Does earning a higher degree equate to higher pay? And is that an important consideration?

It is hard to argue about higher pay and potential for opening up unexpected opportunities coming through the acquisition of proscribed undergraduate and potential advanced degrees. But, example demonstrates no requirement for achieving success. What investment offers the greatest return on investment of time and money? Investing years pursuing a degree or becoming involved in the community while teaching oneself. It’s a tough gamble, but success remains about hard work and perseverance.

Don't get me wrong. I am an academic. I hold multiple degrees, but they fed curiosity. Only one loosely related to security of employment. One could argue that going back to school cost me money. It removed me from a dynamic environment within a large tech firm to end up taking a paycheck from Uncle Sam. Even so, I wouldn't change my path. I cannot dismiss the path others choose. If that path is through studying poetry before getting the computer bug, I'm alright with that path. You should have entertaining briefings. Or, if your path took you on multiple "cruises" while in uniform, good for you. The key is as an industry we must not get beholden to the path, but recognize it takes a mosaic of skills and experiences to fully understand the scope of issues.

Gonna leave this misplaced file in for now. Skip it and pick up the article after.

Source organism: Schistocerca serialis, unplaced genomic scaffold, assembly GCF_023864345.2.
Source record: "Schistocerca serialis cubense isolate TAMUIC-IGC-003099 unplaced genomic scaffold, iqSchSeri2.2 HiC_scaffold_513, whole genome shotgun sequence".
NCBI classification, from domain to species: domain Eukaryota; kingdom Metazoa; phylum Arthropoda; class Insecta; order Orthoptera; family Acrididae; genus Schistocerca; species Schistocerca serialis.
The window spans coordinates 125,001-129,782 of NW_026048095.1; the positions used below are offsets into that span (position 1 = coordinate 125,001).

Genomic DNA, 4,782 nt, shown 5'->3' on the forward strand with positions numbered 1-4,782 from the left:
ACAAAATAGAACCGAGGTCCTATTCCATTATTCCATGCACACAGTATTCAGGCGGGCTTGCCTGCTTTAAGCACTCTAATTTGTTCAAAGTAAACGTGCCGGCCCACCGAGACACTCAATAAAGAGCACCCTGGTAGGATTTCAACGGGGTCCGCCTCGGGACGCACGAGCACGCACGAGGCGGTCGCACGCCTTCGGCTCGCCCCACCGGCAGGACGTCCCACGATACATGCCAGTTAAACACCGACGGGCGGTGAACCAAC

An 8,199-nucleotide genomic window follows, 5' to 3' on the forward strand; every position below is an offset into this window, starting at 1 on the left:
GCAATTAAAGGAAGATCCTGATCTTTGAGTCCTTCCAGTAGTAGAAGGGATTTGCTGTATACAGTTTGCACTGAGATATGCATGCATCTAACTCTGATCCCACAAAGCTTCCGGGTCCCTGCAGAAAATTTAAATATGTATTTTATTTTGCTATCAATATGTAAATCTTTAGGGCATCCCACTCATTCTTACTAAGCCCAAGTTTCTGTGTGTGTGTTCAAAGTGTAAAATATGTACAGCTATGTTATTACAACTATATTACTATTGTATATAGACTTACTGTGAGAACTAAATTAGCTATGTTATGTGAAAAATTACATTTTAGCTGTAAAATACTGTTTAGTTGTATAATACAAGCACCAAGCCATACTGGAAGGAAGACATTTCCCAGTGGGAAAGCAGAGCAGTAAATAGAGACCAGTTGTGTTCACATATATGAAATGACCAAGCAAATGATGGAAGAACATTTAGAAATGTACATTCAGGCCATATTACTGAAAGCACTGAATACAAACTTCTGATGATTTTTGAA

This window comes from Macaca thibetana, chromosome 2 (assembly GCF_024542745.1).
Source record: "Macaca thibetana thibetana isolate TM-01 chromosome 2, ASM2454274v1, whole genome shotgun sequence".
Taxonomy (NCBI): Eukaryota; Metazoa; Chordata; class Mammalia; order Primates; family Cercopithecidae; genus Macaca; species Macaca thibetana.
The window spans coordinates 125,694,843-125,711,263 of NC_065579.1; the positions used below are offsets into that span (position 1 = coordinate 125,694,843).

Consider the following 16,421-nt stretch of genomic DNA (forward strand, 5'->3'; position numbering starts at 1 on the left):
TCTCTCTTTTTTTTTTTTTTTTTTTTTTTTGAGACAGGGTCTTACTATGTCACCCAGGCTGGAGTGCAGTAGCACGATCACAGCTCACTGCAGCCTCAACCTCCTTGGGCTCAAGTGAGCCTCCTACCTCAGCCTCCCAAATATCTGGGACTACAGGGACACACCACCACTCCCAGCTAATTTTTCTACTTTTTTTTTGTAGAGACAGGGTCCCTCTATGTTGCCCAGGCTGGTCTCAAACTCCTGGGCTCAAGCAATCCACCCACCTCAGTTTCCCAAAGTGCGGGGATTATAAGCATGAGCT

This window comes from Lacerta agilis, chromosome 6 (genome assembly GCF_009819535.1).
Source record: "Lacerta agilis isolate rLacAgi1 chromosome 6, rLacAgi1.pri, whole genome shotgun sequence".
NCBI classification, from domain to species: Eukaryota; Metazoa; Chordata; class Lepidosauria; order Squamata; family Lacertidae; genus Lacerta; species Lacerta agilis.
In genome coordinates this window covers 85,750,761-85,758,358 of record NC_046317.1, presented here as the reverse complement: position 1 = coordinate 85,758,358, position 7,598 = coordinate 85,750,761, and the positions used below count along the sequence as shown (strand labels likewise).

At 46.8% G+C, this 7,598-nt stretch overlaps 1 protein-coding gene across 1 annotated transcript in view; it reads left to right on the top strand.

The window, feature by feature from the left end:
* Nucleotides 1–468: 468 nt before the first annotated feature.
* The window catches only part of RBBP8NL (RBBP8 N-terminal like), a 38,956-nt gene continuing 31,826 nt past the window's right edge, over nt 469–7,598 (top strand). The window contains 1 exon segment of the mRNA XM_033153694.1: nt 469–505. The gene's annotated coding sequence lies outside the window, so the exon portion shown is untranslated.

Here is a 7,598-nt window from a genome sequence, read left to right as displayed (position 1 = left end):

What does this mean for a security leader - either looking for qualified people or pondering their own educational path?

The security industry continues a path towards an environment where credentialed knowledge is a requirement for entry. Resisting the temptation to rely on computer science and engineering remains difficult, but must occur. Degrees and certifications are one measurement, but they do not show the “it” needed to succeed in this industry.

The constant change and ambiguity requires a tenacity to propel security professionals forward. Knowledge requirements remain in constant flux. Practitioners cannot sit still. There are few formulas that remain constant. While reinvention brings concepts back, they only rhyme when applied to new computing models and security threats.

Elements of base knowledge exist, but do not discount the need for creativity and passion. It is an industry of structure and chaos. Therefore, a mosaic of skills and experience enhances the industry’s ability to mitigate unknown unknowns. Do not discount the potential contributions an economist or poet can make.

Beyond hiring or learning, the security leader needs to ensure security concepts get embedded into the education process. Just as “don’t talk to strangers” is common during elementary school, these concepts can be incorporated in general education. They are not the exclusive dominion of security programs. Other programs of study should incorporate concepts related to security.